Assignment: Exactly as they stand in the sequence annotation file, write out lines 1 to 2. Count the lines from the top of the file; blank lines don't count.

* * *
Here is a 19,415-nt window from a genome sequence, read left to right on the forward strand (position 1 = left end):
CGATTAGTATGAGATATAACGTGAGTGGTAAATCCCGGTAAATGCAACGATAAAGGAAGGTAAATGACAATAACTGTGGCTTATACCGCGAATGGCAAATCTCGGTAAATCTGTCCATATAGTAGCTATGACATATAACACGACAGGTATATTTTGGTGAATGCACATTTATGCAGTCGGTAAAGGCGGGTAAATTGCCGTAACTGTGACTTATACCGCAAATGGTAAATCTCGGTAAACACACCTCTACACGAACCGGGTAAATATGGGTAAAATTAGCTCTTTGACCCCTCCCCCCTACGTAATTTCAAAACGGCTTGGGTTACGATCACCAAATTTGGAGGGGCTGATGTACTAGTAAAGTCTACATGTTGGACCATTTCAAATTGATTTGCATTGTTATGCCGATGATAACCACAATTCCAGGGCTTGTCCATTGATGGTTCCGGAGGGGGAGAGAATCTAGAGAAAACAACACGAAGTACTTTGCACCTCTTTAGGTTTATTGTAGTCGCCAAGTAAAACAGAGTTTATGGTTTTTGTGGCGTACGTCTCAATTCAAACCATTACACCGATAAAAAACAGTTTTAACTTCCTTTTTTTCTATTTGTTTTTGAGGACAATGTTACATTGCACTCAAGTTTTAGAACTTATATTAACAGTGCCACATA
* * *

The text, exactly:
Here is a 19,415-nt window from a genome sequence, read left to right on the forward strand (position 1 = left end):
CGATTAGTATGAGATATAACGTGAGTGGTAAATCCCGGTAAATGCAACGATAAAGGAAGGTAAATGACAATAACTGTGGCTTATACCGCGAATGGCAAATCTCGGTAAATCTGTCCATATAGTAGCTATGACATATAACACGACAGGTATATTTTGGTGAATGCACATTTATGCAGTCGGTAAAGGCGGGTAAATTGCCGTAACTGTGACTTATACCGCAAATGGTAAATCTCGGTAAACACACCTCTACACGAACCGGGTAAATATGGGTAAAATTAGCTCTTTGACCCCTCCCCCCTACGTAATTTCAAAACGGCTTGGGTTACGATCACCAAATTTGGAGGGGCTGATGTACTAGTAAAGTCTACATGTTGGACCATTTCAAATTGATTTGCATTGTTATGCCGATGATAACCACAATTCCAGGGCTTGTCCATTGATGGTTCCGGAGGGGGAGAGAATCTAGAGAAAACAACACGAAGTACTTTGCACCTCTTTAGGTTTATTGTAGTCGCCAAGTAAAACAGAGTTTATGGTTTTTGTGGCGTACGTCTCAATTCAAACCATTACACCGATAAAAAACAGTTTTAACTTCCTTTTTTTCTATTTGTTTTTGAGGACAATGTTACATTGCACTCAAGTTTTAGAACTTATATTAACAGTGCCACATA